This past week Smith launched two new helmets, the Route, intended for road use and the Rover, designed with MTB riders in mind. Each comes in a non-MIPS and MIPS versions, and both feature Smith’s use of the iconic Koroyd honeycomb material that absorbs impact energy while still allowing ventilation.
The two helmets are priced at $150 USD for the non-MIPS version and $180 USD for the MIPS models.
We’ve taken a look at both Smith’s entry into MIPS-equipped models as well as the company’s Overtake road helmet ($250 USD non-MIPS, $280 USD MIPS), and these two new helmets follow the Overtake as well as Smith’s Forefront MTB lid ($220 non-MIPS, $250 MIPS).
Compared to the Overtake, there’s no aero benefits claimed with the new models, but instead, both are aimed to be versatile helmets for racers, recreational cyclists and commuters. The Rover features 20 vents and comes in eight colors and sports a visor. The Route comes in nine colors and features 19 vents.
Depending on the helmet’s color, the Koroyd, which there is less of than the Overtake, is either the familiar green or grey. Each comes in three sizes and features X-Static anti-microbial liners.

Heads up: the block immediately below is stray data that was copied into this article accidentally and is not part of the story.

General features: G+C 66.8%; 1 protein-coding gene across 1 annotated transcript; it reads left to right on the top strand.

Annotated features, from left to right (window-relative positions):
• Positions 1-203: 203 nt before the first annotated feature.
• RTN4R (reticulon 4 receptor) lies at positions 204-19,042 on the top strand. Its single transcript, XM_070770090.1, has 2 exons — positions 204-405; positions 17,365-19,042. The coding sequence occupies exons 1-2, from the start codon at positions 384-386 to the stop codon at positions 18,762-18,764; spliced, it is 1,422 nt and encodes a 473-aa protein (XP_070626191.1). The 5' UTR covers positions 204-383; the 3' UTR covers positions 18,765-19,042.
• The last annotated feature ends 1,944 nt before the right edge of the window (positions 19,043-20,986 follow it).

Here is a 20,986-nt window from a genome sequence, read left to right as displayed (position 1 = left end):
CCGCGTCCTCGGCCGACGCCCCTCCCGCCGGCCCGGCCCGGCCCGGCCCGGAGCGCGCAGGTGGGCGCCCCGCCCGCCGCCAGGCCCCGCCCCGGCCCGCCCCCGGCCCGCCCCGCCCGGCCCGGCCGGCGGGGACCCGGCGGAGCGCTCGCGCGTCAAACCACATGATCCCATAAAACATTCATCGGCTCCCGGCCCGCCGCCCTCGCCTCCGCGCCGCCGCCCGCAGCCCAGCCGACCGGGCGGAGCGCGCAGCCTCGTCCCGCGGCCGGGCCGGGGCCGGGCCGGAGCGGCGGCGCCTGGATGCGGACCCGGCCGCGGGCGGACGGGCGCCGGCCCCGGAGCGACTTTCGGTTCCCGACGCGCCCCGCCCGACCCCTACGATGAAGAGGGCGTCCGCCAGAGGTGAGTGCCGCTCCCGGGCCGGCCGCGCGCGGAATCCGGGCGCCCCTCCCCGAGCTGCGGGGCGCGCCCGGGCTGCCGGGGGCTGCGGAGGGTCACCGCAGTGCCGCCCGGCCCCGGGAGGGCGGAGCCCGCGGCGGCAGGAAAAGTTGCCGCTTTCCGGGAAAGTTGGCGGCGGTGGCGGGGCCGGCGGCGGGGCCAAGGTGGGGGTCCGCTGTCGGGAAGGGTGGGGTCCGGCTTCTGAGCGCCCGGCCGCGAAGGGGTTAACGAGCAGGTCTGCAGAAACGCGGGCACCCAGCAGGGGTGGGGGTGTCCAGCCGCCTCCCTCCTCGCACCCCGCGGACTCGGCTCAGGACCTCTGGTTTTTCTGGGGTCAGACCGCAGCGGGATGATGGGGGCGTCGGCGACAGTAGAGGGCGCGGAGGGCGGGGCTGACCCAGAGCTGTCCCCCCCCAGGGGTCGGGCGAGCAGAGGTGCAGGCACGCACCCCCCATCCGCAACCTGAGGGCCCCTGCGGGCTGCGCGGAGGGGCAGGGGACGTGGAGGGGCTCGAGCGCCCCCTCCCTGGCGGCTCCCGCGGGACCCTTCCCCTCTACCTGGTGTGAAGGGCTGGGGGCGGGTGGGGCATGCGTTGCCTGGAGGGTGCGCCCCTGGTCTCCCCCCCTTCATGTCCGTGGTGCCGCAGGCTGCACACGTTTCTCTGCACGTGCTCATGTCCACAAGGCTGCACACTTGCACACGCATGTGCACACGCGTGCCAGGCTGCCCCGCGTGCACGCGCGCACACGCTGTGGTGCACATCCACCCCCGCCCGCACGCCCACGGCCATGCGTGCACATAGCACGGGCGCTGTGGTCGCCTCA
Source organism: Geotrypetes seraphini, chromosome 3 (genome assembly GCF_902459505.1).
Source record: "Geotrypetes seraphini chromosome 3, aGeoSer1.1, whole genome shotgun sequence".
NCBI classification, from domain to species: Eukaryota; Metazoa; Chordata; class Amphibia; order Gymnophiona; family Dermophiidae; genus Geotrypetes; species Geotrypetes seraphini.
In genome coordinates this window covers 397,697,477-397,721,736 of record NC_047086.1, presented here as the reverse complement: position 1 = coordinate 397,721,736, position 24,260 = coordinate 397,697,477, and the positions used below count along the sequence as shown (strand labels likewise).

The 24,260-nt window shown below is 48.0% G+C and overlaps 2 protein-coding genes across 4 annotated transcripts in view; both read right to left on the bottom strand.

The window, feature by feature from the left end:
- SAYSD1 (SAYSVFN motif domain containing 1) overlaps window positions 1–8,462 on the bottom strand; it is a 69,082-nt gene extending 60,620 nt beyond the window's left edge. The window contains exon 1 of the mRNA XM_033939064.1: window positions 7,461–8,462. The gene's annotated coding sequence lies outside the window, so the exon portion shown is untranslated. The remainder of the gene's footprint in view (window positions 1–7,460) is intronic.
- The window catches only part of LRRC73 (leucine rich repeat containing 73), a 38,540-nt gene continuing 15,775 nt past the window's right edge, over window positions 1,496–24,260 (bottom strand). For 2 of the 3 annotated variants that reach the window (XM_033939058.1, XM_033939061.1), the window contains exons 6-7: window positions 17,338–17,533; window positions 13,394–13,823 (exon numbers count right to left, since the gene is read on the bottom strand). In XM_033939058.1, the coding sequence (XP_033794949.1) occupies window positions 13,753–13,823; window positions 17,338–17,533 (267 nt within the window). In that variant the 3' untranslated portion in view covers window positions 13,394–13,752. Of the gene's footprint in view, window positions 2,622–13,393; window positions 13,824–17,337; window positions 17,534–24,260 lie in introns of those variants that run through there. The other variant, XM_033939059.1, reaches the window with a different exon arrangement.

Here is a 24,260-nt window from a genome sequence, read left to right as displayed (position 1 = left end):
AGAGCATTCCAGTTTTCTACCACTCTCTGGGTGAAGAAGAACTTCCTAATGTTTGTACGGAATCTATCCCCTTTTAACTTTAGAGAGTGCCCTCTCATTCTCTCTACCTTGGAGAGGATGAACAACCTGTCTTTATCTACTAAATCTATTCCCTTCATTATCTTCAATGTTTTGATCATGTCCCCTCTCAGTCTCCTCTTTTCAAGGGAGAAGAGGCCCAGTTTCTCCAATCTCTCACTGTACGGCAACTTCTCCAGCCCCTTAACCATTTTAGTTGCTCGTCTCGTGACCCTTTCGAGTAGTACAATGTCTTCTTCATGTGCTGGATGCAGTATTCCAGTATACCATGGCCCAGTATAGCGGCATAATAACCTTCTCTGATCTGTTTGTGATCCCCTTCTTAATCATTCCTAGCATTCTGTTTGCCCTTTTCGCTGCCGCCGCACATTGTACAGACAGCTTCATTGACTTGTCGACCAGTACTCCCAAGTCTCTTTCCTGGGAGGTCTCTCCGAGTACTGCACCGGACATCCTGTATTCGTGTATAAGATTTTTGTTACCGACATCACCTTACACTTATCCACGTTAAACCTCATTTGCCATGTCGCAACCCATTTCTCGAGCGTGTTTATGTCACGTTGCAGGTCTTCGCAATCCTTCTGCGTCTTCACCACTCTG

We had a chance to ride the Route and once set up and adjusted, the MIPS-equipped road-oriented helmet was comfortable, secure and relatively well-ventilated on long rides, even in summer heat. Compared to the Overtake, the Route, with more non-Koryd vents, is more forgiving of slow speeds in terms of cooling, so if you’re crawling along on a long climb or just socializing with friends, the ventilation is good in terms of letting heat escape and letting the wind in. Our longest ride was a long mountain bike ride, and despite the lack of a visor, the Route felt (and looked) at home in the dirt.
TheVaporFit system provides an easy-to-adjust fit, and didn’t interfere with any of the sunglasses we’ve tried with the Route.
Thankfully, we haven’t yet validated the safety features and materials in the Smith Optics Route helmet, but the research behind both Koryd and MIPS looks to have merit, and are at least good insurance policies. Most of us wear helmets as insurance, and the Route and Rover look like they could be the umbrella policies of bike helmets, offering the piece of mind that the latest technology is protecting your brain.
More info: smithoptics.com